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  1. #1
    Ara Ghajanian's Avatar
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    Suggestions for a Hasselblad portrait lens

    I have a Hasselblad 500C/M and I was wondering which one of their lenses would be a good portrait lens. I've been shooting portraits with the 80mm and I'm not too happy with the look of it, seems a bit too wide angle. I don't really want to spend more than $1000. Thanks in advance for all your suggestions, I can always count on you guys.

    Ara
    Just because you're not paranoid doesn't mean they're not out to get you.

  2. #2
    Silverpixels5's Avatar
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    I use the 150 for tight head and shoulder shots. Works great, and I didn't pay anywhere near 1000.
    RL Foley

  3. #3
    eric's Avatar
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    The 150mm CF goes for about 7-800 bucks these days.

  4. #4
    Ara Ghajanian's Avatar
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    I saw some 150mm C Sonnar chrome lenses on eBay for around $400. I thought it was kind of too low a price, but they said the glass was excellent and it worked fine. I thought I'd have to pay much more, but I guess not.
    Just because you're not paranoid doesn't mean they're not out to get you.

  5. #5
    Silverpixels5's Avatar
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    I think the chrome lenses are only single coated, but i'm not sure. The black lenses have the T* multi-coating, which is supposed to help with contrast and glare. My 80 lens is chrome, and I've never had a problem with it.
    RL Foley

  6. #6
    rbarker's Avatar
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    I use either the 120 Makro-Planar or the 180mm Sonnar. For tight head shots, either a Proxar or an extension ring is needed with the 180, but I prefer the more natural perspective that the extra camera-to-subject distance provided by the 180. The 150 Sonnar sits in the middle, and many like it. Note that all of these lenses are almost abusively sharp. Many subject will appreciate a little softening of their images - either with a Zeiss Softar or some other form of diffusion.

    I believe that the all-chrome lenses were for the earlier 1000/2000 models. I'm not sure about full compatibility of those lenses with your 500C/M.
    [COLOR=SlateGray]"You can't depend on your eyes if your imagination is out of focus." -Mark Twain[/COLOR]

    Ralph Barker
    Rio Rancho, NM

  7. #7
    Silverpixels5's Avatar
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    My 180 works fine with my 500C/M. Although I believe a very slight portion of the top of the image gets cut off in the viewfinder. That part is in the negative though. I could be wrong though....it may be that that part gets obstructed from the viewfinder when I have the extension tube on with the 180.

    Quote Originally Posted by rbarker

    I believe that the all-chrome lenses were for the earlier 1000/2000 models. I'm not sure about full compatibility of those lenses with your 500C/M.
    RL Foley

  8. #8
    Canuck's Avatar
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    FWIW, I used a borrowed blad system for awhile to play with many years ago and they were all the chromies (50,80,100) with a 500C. The lenses were before the T* era and colour rendition was super under lower light (ie low contrast) conditions. Bright contrasty daylight, the color slides I got werent as nice as the ones with the nice even lighting of the canopy of a forest.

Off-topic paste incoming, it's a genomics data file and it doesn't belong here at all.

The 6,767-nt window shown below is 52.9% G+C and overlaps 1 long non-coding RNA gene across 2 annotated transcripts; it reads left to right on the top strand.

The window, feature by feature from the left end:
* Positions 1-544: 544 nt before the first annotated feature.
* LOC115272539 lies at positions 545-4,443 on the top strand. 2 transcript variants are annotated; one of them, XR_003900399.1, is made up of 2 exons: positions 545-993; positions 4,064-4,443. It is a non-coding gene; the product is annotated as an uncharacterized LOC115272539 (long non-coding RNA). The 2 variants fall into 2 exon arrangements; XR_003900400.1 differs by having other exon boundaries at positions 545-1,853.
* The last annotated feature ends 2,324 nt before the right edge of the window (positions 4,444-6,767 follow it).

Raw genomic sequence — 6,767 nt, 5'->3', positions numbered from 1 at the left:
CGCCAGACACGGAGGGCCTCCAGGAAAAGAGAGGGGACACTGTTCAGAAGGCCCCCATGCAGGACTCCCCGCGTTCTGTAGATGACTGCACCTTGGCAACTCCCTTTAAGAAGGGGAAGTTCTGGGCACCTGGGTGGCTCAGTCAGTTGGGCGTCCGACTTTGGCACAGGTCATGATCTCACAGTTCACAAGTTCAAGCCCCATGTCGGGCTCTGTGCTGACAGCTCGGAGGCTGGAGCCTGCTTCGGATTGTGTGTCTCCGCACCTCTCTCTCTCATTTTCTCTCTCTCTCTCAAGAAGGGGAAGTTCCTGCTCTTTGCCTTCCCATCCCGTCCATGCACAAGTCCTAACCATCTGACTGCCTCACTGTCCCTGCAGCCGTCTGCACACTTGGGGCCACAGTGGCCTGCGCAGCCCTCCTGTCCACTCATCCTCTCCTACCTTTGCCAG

Only thing I would watch for are the conditions of the compur shutters. They were/are nice and robust, but they still are mechanical, so after 30+ years of wear and tear, they maybe ready for a rebuild. Bottom line ... chromies are still very nice in color use so if you can find one for cheap ... go for it. According to local BLad fiend, the 100 Planar was the best lens ever.

  9. #9

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    Mutar anyone

    You could also use a 1.4 or 2x Mutar. The near focus distance would stay the same as it is with the original lens. This would give either the equivalent of 112mm or 160mm. If stopped down one stop the quality should be quite good which would be the equivalent of f8 to 11. As far as the 150mm C lens I would not be so much worried about the quality of the single coated glass as I would be about the Compur shutter. The Compur was a very nice shutter. It is also subseptible to hanging up, if not much used and particularly if used in cold weather and could easily cost a $100.00 to service. I guess if I wanted a lens for portraiture my vote would be for the 180mm due to its performance being better wide open than the 150mm..which is no slouch. My only concern with the 120 S planar would be if I had to work so close to the subject as to forshorten the features. The 160mm CB lens is also nice. Frankly, none of these would be other than a fine choice.

  10. #10
    André E.C.'s Avatar
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    Quote Originally Posted by Silverpixels5
    My 180 works fine with my 500C/M. Although I believe a very slight portion of the top of the image gets cut off in the viewfinder. That part is in the negative though. I could be wrong though....it may be that that part gets obstructed from the viewfinder when I have the extension tube on with the 180.
    It`s a well known flaw of the 500`s C-C/M, vignetting with lenses longer than 150mm, that`s why they built a bigger mirror for the 501 C/M.


    Cheers

    André

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